You will need to use the ohmmeter as an ohmeter and not as a continuity checker for the next step in the procedure. You will want to use the lowest ohm scale your meter offers, as the typical winding resistance in motors such as these is less than 100 ohms. If the motor is a permanent split-capacitor motor, you are going to be looking for common and speed taps of the winding.
Suppose you take a length of ordinary wire, make it into a big loop, and lay it between the poles of a powerful, permanent horseshoe magnet. Now if you connect the two ends of the wire to a battery, the wire will jump up briefly. It is amazing when you see this for the first time. It is just like magic! But there is a perfectly scientific explanation. When an electric current starts to creep along a wire, it creates a magnetic field all around it.
As you might suspect, when you reverse the current in an alternating current motor, it takes time for those atoms to get going in the opposite direction. And the amount of time is not necessarily the same as the time it took to get the herd moving properly in the first place.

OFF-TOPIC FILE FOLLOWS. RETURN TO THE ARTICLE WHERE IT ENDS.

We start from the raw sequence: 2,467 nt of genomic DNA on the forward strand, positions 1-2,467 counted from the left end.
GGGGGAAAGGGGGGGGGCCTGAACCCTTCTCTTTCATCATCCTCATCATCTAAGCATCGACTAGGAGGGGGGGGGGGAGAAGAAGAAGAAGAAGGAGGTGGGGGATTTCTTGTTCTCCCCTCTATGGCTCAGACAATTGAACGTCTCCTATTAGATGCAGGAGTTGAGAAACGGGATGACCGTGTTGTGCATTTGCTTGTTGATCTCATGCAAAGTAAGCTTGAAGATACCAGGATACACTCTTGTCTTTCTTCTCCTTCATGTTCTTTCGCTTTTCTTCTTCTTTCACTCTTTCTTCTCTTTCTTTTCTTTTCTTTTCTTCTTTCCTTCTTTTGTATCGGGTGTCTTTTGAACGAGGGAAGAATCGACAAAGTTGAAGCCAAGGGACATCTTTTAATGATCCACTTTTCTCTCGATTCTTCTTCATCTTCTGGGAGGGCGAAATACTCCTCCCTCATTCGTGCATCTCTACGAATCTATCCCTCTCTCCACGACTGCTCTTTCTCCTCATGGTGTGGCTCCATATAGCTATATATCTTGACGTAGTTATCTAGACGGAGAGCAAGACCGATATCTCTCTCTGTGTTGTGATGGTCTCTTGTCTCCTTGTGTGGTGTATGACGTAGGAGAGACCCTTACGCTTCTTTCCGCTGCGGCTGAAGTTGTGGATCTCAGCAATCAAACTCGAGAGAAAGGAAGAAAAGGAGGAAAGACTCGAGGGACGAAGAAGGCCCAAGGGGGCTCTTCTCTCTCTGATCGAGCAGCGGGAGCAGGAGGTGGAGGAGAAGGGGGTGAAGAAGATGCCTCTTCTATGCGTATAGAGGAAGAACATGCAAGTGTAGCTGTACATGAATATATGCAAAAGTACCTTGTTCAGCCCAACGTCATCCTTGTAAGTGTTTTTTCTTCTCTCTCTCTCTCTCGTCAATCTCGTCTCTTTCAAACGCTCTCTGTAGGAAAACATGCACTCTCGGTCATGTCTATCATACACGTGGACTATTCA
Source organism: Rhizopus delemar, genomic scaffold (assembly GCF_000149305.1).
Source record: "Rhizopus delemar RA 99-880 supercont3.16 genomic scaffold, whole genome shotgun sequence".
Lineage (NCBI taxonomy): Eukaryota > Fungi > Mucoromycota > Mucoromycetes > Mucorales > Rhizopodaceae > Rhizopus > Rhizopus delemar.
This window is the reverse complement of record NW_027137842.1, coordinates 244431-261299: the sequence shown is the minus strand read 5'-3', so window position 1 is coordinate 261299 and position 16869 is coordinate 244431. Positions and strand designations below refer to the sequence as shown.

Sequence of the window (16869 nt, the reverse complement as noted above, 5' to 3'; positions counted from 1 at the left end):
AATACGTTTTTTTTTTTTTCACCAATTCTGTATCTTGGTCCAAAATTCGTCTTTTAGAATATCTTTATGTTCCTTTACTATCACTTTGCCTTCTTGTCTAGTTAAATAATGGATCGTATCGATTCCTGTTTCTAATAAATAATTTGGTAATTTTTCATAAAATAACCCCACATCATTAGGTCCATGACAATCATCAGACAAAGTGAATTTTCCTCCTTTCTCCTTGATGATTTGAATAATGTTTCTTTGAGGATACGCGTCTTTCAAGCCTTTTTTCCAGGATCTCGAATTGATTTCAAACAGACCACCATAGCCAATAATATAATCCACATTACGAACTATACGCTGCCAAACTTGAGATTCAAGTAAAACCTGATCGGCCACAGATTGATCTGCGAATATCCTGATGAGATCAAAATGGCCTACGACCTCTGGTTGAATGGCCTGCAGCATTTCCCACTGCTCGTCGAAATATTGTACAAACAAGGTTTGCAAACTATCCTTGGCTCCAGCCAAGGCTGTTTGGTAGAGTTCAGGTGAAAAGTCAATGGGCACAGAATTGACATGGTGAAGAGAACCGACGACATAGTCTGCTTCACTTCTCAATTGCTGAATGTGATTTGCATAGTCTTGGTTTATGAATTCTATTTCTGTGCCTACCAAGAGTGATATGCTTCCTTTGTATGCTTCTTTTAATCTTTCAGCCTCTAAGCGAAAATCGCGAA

The first thing you will need to discover is whether you are dealing with a three-phase motor. You may already know this from the application, but another giveaway is that the lead wires of most three-phase motors are single colors, not multiple colors, and usually identified with numbers. If, on the other hand, the motor diameter is less than seven inches and has a terminal board, it is most likely a single-phase motor.